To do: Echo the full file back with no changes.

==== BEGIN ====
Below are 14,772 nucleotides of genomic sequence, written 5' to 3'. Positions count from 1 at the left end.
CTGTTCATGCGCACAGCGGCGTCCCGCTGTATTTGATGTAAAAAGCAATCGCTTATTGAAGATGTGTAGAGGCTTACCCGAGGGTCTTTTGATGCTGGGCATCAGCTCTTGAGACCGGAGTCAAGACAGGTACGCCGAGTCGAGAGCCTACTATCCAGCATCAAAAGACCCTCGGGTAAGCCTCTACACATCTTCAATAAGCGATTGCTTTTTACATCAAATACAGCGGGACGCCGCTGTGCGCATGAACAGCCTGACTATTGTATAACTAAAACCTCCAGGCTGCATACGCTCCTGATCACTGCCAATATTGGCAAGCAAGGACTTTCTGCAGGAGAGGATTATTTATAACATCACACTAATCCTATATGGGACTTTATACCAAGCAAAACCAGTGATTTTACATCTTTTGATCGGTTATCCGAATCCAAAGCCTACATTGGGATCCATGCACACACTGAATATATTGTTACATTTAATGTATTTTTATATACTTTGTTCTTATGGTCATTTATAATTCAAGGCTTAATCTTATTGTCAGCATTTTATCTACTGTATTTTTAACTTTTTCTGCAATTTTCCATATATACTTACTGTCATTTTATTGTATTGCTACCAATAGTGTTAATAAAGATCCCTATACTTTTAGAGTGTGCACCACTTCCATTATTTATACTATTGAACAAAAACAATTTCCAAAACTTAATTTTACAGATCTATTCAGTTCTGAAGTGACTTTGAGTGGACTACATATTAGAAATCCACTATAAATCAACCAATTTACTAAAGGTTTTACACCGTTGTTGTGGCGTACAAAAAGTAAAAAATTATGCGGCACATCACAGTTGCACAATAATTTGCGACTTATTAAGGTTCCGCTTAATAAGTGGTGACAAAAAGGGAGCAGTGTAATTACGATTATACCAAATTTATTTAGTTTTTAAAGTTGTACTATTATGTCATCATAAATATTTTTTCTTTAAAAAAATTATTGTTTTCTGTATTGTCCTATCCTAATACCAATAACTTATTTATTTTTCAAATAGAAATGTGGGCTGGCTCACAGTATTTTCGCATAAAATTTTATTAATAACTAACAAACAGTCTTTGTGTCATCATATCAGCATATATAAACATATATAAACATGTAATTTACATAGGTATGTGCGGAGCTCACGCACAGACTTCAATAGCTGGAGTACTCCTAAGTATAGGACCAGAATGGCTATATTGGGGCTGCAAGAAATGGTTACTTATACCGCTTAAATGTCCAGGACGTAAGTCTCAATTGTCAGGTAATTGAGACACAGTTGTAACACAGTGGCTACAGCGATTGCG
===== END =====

Below are 14,772 nucleotides of genomic sequence, written 5' to 3'. Positions count from 1 at the left end.
CTGTTCATGCGCACAGCGGCGTCCCGCTGTATTTGATGTAAAAAGCAATCGCTTATTGAAGATGTGTAGAGGCTTACCCGAGGGTCTTTTGATGCTGGGCATCAGCTCTTGAGACCGGAGTCAAGACAGGTACGCCGAGTCGAGAGCCTACTATCCAGCATCAAAAGACCCTCGGGTAAGCCTCTACACATCTTCAATAAGCGATTGCTTTTTACATCAAATACAGCGGGACGCCGCTGTGCGCATGAACAGCCTGACTATTGTATAACTAAAACCTCCAGGCTGCATACGCTCCTGATCACTGCCAATATTGGCAAGCAAGGACTTTCTGCAGGAGAGGATTATTTATAACATCACACTAATCCTATATGGGACTTTATACCAAGCAAAACCAGTGATTTTACATCTTTTGATCGGTTATCCGAATCCAAAGCCTACATTGGGATCCATGCACACACTGAATATATTGTTACATTTAATGTATTTTTATATACTTTGTTCTTATGGTCATTTATAATTCAAGGCTTAATCTTATTGTCAGCATTTTATCTACTGTATTTTTAACTTTTTCTGCAATTTTCCATATATACTTACTGTCATTTTATTGTATTGCTACCAATAGTGTTAATAAAGATCCCTATACTTTTAGAGTGTGCACCACTTCCATTATTTATACTATTGAACAAAAACAATTTCCAAAACTTAATTTTACAGATCTATTCAGTTCTGAAGTGACTTTGAGTGGACTACATATTAGAAATCCACTATAAATCAACCAATTTACTAAAGGTTTTACACCGTTGTTGTGGCGTACAAAAAGTAAAAAATTATGCGGCACATCACAGTTGCACAATAATTTGCGACTTATTAAGGTTCCGCTTAATAAGTGGTGACAAAAAGGGAGCAGTGTAATTACGATTATACCAAATTTATTTAGTTTTTAAAGTTGTACTATTATGTCATCATAAATATTTTTTCTTTAAAAAAATTATTGTTTTCTGTATTGTCCTATCCTAATACCAATAACTTATTTATTTTTCAAATAGAAATGTGGGCTGGCTCACAGTATTTTCGCATAAAATTTTATTAATAACTAACAAACAGTCTTTGTGTCATCATATCAGCATATATAAACATATATAAACATGTAATTTACATAGGTATGTGCGGAGCTCACGCACAGACTTCAATAGCTGGAGTACTCCTAAGTATAGGACCAGAATGGCTATATTGGGGCTGCAAGAAATGGTTACTTATACCGCTTAAATGTCCAGGACGTAAGTCTCAATTGTCAGGTAATTGAGACACAGTTGTAACACAGTGGCTACAGCGATTGCG